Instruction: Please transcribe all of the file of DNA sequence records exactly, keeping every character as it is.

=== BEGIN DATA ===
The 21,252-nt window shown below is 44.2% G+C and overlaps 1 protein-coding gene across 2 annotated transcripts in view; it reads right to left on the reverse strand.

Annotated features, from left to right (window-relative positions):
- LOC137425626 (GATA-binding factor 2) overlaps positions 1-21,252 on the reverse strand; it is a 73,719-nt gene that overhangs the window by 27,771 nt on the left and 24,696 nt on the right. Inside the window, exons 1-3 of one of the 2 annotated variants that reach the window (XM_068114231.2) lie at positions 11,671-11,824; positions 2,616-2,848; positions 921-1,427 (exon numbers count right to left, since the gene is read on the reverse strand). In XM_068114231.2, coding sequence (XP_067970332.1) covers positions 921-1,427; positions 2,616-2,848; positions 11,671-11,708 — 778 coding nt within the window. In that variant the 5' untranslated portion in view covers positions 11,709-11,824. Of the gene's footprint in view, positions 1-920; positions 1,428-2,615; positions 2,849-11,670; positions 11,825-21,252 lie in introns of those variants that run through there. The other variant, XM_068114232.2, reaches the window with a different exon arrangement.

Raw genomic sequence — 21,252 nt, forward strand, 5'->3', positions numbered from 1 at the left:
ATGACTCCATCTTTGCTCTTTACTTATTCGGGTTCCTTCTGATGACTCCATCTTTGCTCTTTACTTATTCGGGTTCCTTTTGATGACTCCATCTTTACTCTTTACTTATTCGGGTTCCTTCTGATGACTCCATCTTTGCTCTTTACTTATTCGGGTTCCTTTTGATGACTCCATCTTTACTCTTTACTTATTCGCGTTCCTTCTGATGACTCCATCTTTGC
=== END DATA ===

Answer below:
The 21,252-nt window shown below is 44.2% G+C and overlaps 1 protein-coding gene across 2 annotated transcripts in view; it reads right to left on the reverse strand.

Annotated features, from left to right (window-relative positions):
- LOC137425626 (GATA-binding factor 2) overlaps positions 1-21,252 on the reverse strand; it is a 73,719-nt gene that overhangs the window by 27,771 nt on the left and 24,696 nt on the right. Inside the window, exons 1-3 of one of the 2 annotated variants that reach the window (XM_068114231.2) lie at positions 11,671-11,824; positions 2,616-2,848; positions 921-1,427 (exon numbers count right to left, since the gene is read on the reverse strand). In XM_068114231.2, coding sequence (XP_067970332.1) covers positions 921-1,427; positions 2,616-2,848; positions 11,671-11,708 — 778 coding nt within the window. In that variant the 5' untranslated portion in view covers positions 11,709-11,824. Of the gene's footprint in view, positions 1-920; positions 1,428-2,615; positions 2,849-11,670; positions 11,825-21,252 lie in introns of those variants that run through there. The other variant, XM_068114232.2, reaches the window with a different exon arrangement.

Raw genomic sequence — 21,252 nt, forward strand, 5'->3', positions numbered from 1 at the left:
ATGACTCCATCTTTGCTCTTTACTTATTCGGGTTCCTTCTGATGACTCCATCTTTGCTCTTTACTTATTCGGGTTCCTTTTGATGACTCCATCTTTACTCTTTACTTATTCGGGTTCCTTCTGATGACTCCATCTTTGCTCTTTACTTATTCGGGTTCCTTTTGATGACTCCATCTTTACTCTTTACTTATTCGCGTTCCTTCTGATGACTCCATCTTTGC